The Prince of Egypt at Dominion Theatre
DreamWorks’s new musical adaptation of their beloved 1998 animated feature struggles to deliver any miracles of its own. Beyond the fiercely performed renditions of Stephen Schwartz’s original music there are only crowd-pleasing spectacles, sprinkled with cheap redemptive sentimentality.
As carefree Moses (Luke Brady) discovers his Hebrew heritage and plans to lead the enslaved out of Egypt, his older “brother” Ramses (Liam Tamne) now bares the weight of living up to his kingly ancestors’ lineage. Revisiting this 20-year-old reimagining of “Exodus”, Schwartz and screenwriter Philip LaZebnik try to tell the tale anew by beefing up the central characters’ brotherly affection.
It leads to the same clash between Pharaoh and Deliverer, but their rift is unsatisfyingly softened. Imparted in unmemorable duets in the first act, the new songs end up serving as tedious fillers between the film’s standout numbers (Deliver Us and All I Ever Wanted). By the second act, Schwartz has desperately added in the fresh material. Moses’ and Ramses’ duet The Plagues underwhelms when a stale, more recent version is laid over the original’s unsettling choral chanting.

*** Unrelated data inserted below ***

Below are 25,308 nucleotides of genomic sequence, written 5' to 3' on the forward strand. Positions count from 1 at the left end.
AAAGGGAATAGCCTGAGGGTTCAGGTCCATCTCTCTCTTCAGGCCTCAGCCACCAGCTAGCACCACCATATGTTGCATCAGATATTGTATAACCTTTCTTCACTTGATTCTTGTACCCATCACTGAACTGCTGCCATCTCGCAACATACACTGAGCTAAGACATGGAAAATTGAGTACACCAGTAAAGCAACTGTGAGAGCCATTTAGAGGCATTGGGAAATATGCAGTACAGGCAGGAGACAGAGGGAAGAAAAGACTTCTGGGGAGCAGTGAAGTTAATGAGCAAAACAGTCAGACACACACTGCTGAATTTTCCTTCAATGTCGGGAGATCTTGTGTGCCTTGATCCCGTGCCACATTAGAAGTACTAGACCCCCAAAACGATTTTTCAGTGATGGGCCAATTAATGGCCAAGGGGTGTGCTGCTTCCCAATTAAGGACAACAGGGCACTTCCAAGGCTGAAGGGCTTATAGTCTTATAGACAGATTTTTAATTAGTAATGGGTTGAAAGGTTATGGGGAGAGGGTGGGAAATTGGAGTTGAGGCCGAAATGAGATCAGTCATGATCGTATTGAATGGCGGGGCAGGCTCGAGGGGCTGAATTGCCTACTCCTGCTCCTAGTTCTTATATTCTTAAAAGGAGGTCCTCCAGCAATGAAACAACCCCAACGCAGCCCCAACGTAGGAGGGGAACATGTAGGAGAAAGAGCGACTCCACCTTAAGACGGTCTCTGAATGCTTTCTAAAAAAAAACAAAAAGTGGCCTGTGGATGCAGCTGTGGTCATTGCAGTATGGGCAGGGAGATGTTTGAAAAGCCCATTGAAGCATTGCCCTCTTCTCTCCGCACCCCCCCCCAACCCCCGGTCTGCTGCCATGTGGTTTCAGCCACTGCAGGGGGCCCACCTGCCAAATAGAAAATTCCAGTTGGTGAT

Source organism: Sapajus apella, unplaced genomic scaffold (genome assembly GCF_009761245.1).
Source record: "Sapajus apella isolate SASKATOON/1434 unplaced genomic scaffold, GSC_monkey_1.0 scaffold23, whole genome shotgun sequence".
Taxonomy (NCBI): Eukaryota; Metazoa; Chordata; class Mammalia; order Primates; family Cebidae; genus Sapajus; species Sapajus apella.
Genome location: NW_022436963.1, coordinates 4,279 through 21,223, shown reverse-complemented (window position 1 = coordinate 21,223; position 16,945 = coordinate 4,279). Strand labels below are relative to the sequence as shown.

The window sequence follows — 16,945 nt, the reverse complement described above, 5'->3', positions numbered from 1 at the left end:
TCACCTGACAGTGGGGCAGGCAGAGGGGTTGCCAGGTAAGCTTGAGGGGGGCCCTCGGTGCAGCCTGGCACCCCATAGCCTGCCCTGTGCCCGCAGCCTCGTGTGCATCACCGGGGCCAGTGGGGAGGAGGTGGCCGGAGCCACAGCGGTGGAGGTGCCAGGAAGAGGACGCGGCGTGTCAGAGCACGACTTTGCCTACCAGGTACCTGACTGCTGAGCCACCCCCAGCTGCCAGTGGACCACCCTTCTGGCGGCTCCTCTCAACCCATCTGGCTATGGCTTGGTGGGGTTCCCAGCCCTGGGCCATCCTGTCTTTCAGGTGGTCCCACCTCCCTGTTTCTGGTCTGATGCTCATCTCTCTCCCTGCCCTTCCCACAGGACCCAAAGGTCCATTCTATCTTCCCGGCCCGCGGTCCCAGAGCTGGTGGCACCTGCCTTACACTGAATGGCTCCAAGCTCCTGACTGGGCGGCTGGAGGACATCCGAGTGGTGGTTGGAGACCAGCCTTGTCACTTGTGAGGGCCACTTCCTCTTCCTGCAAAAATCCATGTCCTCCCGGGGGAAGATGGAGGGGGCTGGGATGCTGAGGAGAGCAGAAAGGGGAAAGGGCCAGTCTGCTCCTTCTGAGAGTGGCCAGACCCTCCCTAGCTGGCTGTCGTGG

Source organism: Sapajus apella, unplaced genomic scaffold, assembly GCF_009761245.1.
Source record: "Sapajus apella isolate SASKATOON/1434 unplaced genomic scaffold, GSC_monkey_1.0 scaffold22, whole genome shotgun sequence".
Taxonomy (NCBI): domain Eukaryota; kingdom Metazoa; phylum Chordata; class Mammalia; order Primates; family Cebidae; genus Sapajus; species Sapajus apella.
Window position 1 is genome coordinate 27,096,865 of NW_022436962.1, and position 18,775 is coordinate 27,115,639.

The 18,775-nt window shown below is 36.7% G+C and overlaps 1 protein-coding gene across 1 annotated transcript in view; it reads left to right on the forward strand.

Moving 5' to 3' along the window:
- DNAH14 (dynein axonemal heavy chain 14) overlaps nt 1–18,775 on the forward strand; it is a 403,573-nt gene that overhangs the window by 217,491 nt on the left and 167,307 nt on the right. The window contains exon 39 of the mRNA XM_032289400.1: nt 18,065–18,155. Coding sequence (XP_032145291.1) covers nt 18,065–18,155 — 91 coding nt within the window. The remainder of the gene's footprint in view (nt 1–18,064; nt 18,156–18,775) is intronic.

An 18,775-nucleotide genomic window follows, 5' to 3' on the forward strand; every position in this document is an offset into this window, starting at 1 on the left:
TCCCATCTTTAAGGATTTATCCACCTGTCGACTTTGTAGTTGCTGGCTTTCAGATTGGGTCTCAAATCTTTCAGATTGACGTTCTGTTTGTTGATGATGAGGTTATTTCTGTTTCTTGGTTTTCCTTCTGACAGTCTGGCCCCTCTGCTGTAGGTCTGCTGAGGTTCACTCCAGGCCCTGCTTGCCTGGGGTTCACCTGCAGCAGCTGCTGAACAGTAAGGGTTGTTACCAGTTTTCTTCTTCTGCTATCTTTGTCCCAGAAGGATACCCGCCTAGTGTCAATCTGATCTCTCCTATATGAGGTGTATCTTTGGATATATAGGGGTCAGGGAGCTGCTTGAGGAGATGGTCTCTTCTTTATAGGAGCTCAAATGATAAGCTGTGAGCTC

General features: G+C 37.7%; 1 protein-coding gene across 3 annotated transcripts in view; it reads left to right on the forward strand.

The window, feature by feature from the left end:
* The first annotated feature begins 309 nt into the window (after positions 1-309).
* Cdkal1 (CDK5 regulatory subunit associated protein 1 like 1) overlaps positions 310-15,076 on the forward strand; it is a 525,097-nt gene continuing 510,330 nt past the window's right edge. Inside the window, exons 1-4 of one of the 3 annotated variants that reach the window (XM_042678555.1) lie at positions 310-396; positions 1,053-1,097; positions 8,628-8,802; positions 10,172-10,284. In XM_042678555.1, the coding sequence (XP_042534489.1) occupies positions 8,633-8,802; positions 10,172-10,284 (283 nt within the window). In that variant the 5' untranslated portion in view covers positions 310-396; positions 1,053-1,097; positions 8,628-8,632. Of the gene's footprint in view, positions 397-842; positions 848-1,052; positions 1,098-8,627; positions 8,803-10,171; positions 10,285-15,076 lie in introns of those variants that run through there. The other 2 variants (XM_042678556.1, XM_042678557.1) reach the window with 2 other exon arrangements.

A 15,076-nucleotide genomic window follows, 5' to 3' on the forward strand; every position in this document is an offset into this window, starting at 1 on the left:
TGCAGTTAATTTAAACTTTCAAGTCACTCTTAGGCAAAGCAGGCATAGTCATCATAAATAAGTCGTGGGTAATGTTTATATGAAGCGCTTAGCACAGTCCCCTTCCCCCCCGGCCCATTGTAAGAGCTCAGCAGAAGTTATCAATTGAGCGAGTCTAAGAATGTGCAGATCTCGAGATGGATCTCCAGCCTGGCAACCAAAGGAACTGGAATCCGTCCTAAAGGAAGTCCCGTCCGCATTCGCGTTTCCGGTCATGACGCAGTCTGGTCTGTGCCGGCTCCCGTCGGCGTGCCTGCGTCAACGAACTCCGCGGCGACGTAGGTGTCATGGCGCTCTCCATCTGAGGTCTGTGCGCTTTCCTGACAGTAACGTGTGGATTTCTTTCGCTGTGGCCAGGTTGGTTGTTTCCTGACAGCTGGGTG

Unlike the 90s cartoon, any darker biblical wrath is driven out by a ridiculously sugary and comedically flat script. By revising the original story toward reconciliation, there is the faint impression that a favourable depiction of people leaving to make their own destiny elsewhere might not endear itself in the current political climate, especially with London’s West End audiences.
Despite Schwartz’s production being overblown with pyrotechnics and Ann Hould-Watt’s garish costume design, Kevin Depinet’s stark, earthy set immerses us in theatrical antiquity. Achieved partly through Jon Driscoll’s imposing digital projection, it’s the physical energy of the ensemble that really brings the atmosphere to life. The performers dance skilfully through slaves, statues and sand dunes under Sean Cheesman’s exciting and entrancing choreography. While the tableaus can feel cluttered and chaotic, the hieroglyphic-like poses and imaginative prop-work are wonderfully evocative.
The vocals also remain strong. Brady hits the right notes and there are powerful solo performances from Christine Allado (Tzippora), Alexia Khadime (Miriam) and Tanisha Spring (Nefertari), even if there’s a tendency among all the principals to overact. Gary Wilmot’s Jethro remains a twinkling, kindly delight with his sweetly, uplifting rendition of Heaven’s Eyes. The cast reach goose-bump inducing heights during When You Believe, although considering this song’s award-winning prominence, it isn’t that miraculous.
Otherwise, this committed cast suffer the plagues of an ill-conceived production. Deliver Us they implored. Yes – away from the theatre.
Photo: Tristram Kenton
The Prince of Egypt is at Dominion Theatre from 5th February until 12th September 2020. For further information or to book visit the theatre’s website here.
Watch the trailer for The Prince of Egypt here: